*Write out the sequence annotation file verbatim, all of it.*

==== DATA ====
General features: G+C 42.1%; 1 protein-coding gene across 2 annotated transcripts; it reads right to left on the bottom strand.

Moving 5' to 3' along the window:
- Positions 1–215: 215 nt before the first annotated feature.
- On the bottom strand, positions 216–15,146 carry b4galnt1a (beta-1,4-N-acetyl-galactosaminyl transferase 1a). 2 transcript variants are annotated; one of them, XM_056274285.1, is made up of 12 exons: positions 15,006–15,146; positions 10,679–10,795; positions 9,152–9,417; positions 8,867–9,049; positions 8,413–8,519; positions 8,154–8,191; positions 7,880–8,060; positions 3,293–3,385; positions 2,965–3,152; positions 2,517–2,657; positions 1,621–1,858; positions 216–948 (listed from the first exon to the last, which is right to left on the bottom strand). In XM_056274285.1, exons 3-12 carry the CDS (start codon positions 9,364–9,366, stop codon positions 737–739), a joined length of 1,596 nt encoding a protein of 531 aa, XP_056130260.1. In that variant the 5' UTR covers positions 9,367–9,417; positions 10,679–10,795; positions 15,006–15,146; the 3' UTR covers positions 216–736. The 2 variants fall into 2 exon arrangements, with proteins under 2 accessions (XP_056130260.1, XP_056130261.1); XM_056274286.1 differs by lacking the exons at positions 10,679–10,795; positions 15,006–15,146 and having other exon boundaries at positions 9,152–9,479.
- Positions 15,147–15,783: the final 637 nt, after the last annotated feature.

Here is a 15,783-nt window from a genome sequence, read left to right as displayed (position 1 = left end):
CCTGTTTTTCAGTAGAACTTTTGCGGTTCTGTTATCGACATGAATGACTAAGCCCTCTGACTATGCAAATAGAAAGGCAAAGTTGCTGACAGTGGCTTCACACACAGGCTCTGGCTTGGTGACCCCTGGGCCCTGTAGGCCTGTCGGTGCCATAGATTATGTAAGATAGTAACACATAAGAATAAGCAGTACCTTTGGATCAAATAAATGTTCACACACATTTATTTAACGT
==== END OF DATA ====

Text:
General features: G+C 42.1%; 1 protein-coding gene across 2 annotated transcripts; it reads right to left on the bottom strand.

Moving 5' to 3' along the window:
- Positions 1–215: 215 nt before the first annotated feature.
- On the bottom strand, positions 216–15,146 carry b4galnt1a (beta-1,4-N-acetyl-galactosaminyl transferase 1a). 2 transcript variants are annotated; one of them, XM_056274285.1, is made up of 12 exons: positions 15,006–15,146; positions 10,679–10,795; positions 9,152–9,417; positions 8,867–9,049; positions 8,413–8,519; positions 8,154–8,191; positions 7,880–8,060; positions 3,293–3,385; positions 2,965–3,152; positions 2,517–2,657; positions 1,621–1,858; positions 216–948 (listed from the first exon to the last, which is right to left on the bottom strand). In XM_056274285.1, exons 3-12 carry the CDS (start codon positions 9,364–9,366, stop codon positions 737–739), a joined length of 1,596 nt encoding a protein of 531 aa, XP_056130260.1. In that variant the 5' UTR covers positions 9,367–9,417; positions 10,679–10,795; positions 15,006–15,146; the 3' UTR covers positions 216–736. The 2 variants fall into 2 exon arrangements, with proteins under 2 accessions (XP_056130260.1, XP_056130261.1); XM_056274286.1 differs by lacking the exons at positions 10,679–10,795; positions 15,006–15,146 and having other exon boundaries at positions 9,152–9,479.
- Positions 15,147–15,783: the final 637 nt, after the last annotated feature.

Here is a 15,783-nt window from a genome sequence, read left to right as displayed (position 1 = left end):
CCTGTTTTTCAGTAGAACTTTTGCGGTTCTGTTATCGACATGAATGACTAAGCCCTCTGACTATGCAAATAGAAAGGCAAAGTTGCTGACAGTGGCTTCACACACAGGCTCTGGCTTGGTGACCCCTGGGCCCTGTAGGCCTGTCGGTGCCATAGATTATGTAAGATAGTAACACATAAGAATAAGCAGTACCTTTGGATCAAATAAATGTTCACACACATTTATTTAACGT